Good morning to all! Shari Kulha here again, with news you should peruse. It was on this day in 1792 that the Buttonwood Agreement was created, by 24 stockbrokers known as “curbstone brokers,” who had been trading on Wall Street (literally; they actually worked outdoors). The New York Stock Exchange grew out of Buttonwood’s securities operations 25 years later. And on another note, in Canada, the first Tim Hortons restaurant opened in Hamilton, Ont. in 1964.
Ottawa has offered a financial backstop for the Trans Mountain pipeline in British Columbia. Geoffrey Morgan and Jesse Snyder report that the indemnity would cover losses to Kinder Morgan and other companies from delays due to B.C.’s obstruction attempts. While John Ivison writes that Bill Morneau called Kinder Morgan’s bluff on his May 31 shutdown ultimatum, yesterday CEO Steve Kean stood his ground, reiterating that time is running short. It is; there are just two weeks until the end of the month.
HIGH AND DRY
And Alberta Premier Rachel Notley says she is “ready and prepared to turn off the taps,” now that Alberta’s new law granting it powers over oil and gas has passed. Geoffrey Morgan reports that Notley has vowed to cut oil supplies to B.C. if the Trans Mountain situation “is not settled soon.” As most of Vancouver’s oil comes from Trans Mountain, the cost to fill up a typical 60-litre-tank car there would climb to $120.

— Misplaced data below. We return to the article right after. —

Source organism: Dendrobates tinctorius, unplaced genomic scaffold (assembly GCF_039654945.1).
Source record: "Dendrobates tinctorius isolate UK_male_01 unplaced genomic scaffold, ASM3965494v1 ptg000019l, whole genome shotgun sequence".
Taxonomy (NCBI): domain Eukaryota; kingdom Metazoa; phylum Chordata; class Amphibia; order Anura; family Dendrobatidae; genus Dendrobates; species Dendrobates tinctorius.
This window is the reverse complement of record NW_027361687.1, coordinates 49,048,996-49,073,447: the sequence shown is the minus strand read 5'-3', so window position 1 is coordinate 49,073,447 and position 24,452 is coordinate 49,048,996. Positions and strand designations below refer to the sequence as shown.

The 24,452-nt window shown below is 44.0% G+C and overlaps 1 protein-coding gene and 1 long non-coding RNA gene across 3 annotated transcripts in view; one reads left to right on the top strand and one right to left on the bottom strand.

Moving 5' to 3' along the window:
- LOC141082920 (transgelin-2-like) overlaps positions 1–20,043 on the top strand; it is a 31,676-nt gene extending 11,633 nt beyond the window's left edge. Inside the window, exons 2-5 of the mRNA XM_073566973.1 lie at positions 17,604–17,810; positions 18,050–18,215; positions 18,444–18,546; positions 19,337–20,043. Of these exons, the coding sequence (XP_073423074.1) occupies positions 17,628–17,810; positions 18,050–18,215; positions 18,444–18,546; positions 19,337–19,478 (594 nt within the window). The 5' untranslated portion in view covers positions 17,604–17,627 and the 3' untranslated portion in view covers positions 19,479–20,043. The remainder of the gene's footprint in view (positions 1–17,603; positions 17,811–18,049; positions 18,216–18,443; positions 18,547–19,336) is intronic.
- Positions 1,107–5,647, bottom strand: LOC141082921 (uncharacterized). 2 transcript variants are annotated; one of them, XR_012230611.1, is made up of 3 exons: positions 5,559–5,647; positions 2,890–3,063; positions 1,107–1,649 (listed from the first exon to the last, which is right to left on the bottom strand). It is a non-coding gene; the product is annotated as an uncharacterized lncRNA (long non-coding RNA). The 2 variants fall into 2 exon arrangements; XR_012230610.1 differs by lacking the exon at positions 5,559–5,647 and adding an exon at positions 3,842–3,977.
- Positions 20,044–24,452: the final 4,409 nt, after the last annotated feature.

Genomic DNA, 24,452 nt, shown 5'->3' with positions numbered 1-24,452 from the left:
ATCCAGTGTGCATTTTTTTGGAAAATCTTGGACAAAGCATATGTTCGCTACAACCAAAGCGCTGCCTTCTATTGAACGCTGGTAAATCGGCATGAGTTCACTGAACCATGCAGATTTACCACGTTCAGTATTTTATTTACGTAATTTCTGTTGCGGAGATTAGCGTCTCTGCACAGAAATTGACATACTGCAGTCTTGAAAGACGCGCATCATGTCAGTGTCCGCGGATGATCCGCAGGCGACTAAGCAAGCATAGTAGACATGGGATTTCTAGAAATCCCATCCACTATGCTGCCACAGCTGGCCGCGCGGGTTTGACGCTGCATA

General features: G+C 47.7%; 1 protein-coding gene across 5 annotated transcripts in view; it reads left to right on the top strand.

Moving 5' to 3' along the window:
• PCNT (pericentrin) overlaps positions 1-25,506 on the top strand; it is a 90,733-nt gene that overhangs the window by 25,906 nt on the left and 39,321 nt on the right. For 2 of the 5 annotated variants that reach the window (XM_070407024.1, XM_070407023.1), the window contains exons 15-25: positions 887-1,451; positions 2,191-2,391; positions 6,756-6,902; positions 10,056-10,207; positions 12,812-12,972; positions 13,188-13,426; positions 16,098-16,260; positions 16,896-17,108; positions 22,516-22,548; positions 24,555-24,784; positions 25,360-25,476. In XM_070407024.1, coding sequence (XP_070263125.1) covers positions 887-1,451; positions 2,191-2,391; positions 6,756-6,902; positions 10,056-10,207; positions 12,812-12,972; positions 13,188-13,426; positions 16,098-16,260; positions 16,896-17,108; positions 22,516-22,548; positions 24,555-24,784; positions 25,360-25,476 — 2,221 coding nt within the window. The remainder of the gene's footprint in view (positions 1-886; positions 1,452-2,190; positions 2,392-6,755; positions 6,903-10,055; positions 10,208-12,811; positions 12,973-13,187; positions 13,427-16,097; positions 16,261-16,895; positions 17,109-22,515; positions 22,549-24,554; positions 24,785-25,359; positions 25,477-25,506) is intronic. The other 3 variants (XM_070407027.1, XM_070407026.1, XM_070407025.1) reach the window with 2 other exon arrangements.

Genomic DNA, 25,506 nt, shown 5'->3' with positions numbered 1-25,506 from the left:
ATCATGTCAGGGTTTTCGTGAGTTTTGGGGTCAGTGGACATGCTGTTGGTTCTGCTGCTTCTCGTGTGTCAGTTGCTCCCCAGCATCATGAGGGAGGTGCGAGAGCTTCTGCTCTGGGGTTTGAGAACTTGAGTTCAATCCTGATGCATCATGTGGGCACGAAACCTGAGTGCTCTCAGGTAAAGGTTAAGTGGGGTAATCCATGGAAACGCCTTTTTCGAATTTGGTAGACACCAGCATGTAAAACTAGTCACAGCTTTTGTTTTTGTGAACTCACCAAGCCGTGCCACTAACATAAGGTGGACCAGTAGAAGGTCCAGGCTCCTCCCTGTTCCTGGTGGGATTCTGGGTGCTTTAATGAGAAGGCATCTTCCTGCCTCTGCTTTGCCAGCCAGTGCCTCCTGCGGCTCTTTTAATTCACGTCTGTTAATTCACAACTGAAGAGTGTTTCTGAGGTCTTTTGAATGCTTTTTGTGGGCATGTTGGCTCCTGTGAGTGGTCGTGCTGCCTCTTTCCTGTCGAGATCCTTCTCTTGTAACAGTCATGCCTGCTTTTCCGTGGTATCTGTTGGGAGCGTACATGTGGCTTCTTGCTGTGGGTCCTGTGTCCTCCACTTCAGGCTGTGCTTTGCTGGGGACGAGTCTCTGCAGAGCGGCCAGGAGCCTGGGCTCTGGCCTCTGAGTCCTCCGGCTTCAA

HSBC undercuts BMO, TD on variable rates as the mortgage fight escalates. It cut its five-year variable to 2.39% and its five-year fixed rate for some mortgages to 3.09%. Home sales nationwide fell to the lowest in more than five years in April, as bond yields and tougher mortgage qualification rules helped cool the market. Canada’s mortgage growth is at its slowest in four years.
Goldcorp chairman Ian Telfer is the latest industry magnate to predict the world has reached “peak gold,” saying that mining will continue to decline because all major deposits have been found. As he said to Gabe Friedman: “Are we not looking for it? Are we bad at finding it? Or have we found it all? My answer is we found it all. At US$1,300, we found it all.” But he added that Canadian miners are like cockroaches.
Canada’s best public policy book could be a must-read for executives at the country’s big banks, Geoff Zochodne writes. Stumbling Giants: Transforming Canada’s Banks for the Information Age is a hard look at how our banks need an innovation-friendly shakeup. “They’ve got this old business model,” co-author Patricia Meredith says, “which makes it almost impossible for them to deliver modern financial services as fast, as cheap and as well as new technology players.”